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Kate McCoy, M.Ed, NBCC, LPC
Kate McCoy, M.Ed, NBCC, LPC, Therapist
Category: Mental Health
Satisfied Customers: 5418
Experience:  Over 20 years experience specializing in anxiety, depression, drug and alcohol, and relationship issues.
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How do I get over feeling like I settled for my husband and

Resolved Question:

How do I get over feeling like I settled for my husband and allow myself to love him?
I know that he is a wonderful father and would do anything for me. He is even okay with knowing how I feel about him and our marriage. I told him all of this recently after holding it in for many years. We had some major problems at the beginning of our marriage probably because we were so young and we married due to an unplanned pregnancy. He was very angry for the first ten years of our marriage and seemed to always be grumpy if things didn’t go his way. I really wanted to make things work though for the sake of our daughter and because I believed he was a good person at heart. I love my daughter and I love the idea of having a nice stable family. In addition, I know I can trust my husband to be faithful to me and we enjoy many of the same things. He can be a difficult person to deal with at times and he hasn’t been entirely financially or emotionally dependable, but I know marriage is not supposed to be easy. I sometimes feel as if I stay with him out of guilt and convenience rather than out of love. Things were getting better between us during the last two years of our marriage because he pursuing his dream of becoming a professor. However, I caused major problems when I renewed a friendship with an old boyfriend whom I had unresolved feelings about. I’ve since ended that friendship/emotional affair and reunited with my husband because I thought that was the right thing to do, but now I still can’t let go of my feelings of resentment.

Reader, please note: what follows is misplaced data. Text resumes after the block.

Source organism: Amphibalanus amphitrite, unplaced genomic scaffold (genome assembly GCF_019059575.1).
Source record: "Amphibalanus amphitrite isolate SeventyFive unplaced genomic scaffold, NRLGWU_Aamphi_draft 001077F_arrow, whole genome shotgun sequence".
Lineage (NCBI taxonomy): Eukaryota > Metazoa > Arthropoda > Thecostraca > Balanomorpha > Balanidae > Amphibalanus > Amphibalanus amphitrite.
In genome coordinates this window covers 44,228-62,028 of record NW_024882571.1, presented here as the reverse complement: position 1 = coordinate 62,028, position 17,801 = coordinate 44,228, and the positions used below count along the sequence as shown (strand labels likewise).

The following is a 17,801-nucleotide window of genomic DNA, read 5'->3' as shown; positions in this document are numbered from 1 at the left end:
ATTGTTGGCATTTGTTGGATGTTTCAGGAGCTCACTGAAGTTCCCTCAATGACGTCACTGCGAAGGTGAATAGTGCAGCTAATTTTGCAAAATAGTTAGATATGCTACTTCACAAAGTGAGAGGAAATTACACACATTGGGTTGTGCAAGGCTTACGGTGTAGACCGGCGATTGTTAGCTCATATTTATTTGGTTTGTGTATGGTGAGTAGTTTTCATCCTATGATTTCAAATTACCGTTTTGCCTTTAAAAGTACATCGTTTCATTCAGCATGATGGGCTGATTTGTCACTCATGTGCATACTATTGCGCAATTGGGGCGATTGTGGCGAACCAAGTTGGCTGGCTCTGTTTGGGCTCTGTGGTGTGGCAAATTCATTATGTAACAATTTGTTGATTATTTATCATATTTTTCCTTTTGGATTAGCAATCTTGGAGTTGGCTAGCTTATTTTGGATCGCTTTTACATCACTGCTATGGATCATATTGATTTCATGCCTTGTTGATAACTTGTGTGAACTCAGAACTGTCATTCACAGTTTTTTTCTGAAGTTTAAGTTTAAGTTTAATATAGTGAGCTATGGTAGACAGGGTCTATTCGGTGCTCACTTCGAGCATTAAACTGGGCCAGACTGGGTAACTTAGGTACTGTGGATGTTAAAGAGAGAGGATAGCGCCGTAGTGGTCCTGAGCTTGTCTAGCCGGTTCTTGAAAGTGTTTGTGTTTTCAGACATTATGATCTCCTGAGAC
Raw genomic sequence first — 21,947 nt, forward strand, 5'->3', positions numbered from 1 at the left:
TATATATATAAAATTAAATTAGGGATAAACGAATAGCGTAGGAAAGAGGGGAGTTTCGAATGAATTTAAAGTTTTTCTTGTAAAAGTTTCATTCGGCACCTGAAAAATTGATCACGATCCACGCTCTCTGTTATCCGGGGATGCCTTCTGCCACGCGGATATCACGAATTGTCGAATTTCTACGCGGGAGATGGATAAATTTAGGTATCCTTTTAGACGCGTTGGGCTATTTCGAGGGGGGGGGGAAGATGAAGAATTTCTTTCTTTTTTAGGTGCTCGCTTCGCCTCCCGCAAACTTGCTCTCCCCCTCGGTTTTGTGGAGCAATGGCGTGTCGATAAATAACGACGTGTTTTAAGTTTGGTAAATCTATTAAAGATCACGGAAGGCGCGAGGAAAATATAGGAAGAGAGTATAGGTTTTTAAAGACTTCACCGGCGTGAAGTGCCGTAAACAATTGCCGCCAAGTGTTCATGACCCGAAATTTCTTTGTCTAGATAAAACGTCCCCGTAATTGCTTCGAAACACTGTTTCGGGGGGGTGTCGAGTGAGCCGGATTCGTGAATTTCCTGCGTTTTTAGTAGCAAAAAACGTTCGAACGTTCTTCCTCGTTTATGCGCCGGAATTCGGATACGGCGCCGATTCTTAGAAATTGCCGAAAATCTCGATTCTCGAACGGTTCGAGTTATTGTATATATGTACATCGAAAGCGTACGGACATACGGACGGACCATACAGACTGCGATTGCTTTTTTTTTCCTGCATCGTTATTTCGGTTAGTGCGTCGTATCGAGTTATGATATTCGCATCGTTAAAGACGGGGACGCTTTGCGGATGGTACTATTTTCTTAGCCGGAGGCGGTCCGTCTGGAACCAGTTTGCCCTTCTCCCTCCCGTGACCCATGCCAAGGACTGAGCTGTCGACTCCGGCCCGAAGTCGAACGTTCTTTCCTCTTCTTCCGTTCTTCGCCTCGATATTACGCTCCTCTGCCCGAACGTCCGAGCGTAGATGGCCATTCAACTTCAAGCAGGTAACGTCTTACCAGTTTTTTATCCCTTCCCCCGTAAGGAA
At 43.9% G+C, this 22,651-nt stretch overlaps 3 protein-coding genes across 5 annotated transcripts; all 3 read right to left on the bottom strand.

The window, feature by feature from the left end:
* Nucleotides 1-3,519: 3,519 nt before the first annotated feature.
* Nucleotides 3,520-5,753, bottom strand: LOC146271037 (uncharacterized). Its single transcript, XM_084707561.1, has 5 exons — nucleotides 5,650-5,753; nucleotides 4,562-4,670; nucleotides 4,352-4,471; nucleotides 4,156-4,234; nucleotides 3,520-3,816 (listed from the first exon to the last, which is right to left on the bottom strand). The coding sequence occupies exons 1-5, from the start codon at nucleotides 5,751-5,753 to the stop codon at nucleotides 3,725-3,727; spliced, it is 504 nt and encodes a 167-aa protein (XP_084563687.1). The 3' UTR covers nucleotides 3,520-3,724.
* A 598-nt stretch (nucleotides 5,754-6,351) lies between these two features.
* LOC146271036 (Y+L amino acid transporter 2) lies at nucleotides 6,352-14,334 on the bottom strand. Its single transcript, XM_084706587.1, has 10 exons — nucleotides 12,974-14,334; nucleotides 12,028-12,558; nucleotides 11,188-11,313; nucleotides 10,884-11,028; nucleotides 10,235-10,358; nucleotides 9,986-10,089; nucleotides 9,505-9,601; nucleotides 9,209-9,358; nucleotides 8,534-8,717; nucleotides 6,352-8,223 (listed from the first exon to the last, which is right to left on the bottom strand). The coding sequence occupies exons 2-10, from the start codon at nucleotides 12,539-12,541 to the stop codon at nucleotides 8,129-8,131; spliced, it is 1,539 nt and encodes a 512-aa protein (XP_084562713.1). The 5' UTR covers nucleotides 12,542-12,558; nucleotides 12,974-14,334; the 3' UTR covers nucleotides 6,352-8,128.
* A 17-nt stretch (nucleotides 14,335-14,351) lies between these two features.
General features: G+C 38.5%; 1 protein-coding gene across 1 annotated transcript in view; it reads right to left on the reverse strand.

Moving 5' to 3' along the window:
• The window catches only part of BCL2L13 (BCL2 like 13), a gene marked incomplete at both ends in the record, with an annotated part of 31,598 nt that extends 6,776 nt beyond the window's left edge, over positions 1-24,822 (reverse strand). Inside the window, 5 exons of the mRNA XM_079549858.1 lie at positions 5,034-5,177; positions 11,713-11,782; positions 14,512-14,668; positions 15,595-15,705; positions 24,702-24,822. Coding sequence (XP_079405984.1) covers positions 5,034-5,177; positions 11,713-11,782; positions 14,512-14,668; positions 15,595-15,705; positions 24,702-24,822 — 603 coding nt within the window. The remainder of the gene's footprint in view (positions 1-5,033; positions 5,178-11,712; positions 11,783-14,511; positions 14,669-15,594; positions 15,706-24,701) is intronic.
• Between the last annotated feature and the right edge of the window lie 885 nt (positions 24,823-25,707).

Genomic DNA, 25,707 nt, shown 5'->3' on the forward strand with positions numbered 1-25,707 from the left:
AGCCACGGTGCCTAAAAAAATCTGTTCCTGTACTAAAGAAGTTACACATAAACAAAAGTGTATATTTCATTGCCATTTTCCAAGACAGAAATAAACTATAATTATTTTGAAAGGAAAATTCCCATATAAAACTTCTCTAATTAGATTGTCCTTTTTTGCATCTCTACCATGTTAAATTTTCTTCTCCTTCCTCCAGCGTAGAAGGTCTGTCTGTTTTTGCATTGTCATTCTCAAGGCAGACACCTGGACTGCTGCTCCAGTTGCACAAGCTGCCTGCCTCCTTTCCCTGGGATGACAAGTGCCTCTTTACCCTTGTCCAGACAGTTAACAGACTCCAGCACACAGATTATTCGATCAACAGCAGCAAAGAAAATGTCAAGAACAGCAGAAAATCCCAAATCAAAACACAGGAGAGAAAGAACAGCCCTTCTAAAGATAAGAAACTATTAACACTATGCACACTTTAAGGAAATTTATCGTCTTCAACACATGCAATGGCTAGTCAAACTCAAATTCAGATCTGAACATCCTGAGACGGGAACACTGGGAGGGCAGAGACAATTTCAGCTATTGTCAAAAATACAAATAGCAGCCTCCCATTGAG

I’ve been following all of the suggested steps to improve our marriage. I’ve read a lot of books, met with a counselor, and tried spending more time with him. I still keep wavering about how I feel. Sometimes it is because he continues to behave in ways that make me feel like I’ve settled – i.e. he acts like a victim, won’t stand-up for himself, lashes out, behavior inappropriately, etc. He typically does everything I ask him to do, but until recently he always acted very grouchy about being asked to do something. For instance, he thought it was pointless to get married in the first place even though I told him how important it was to me. Eventually I asked him to marry me even though I knew he would stay with me even if we didn’t get married. He suffered from a very traumatic childhood. His mother went to prison for six years when he was a third grader and his father has had no contact with him since he was three years old. He has mentioned that he doesn’t understand other people’s feelings and suspects he might have Asperger’s syndrome. I’ve asked him to go to a counselor, but he’s scared and will only go with me.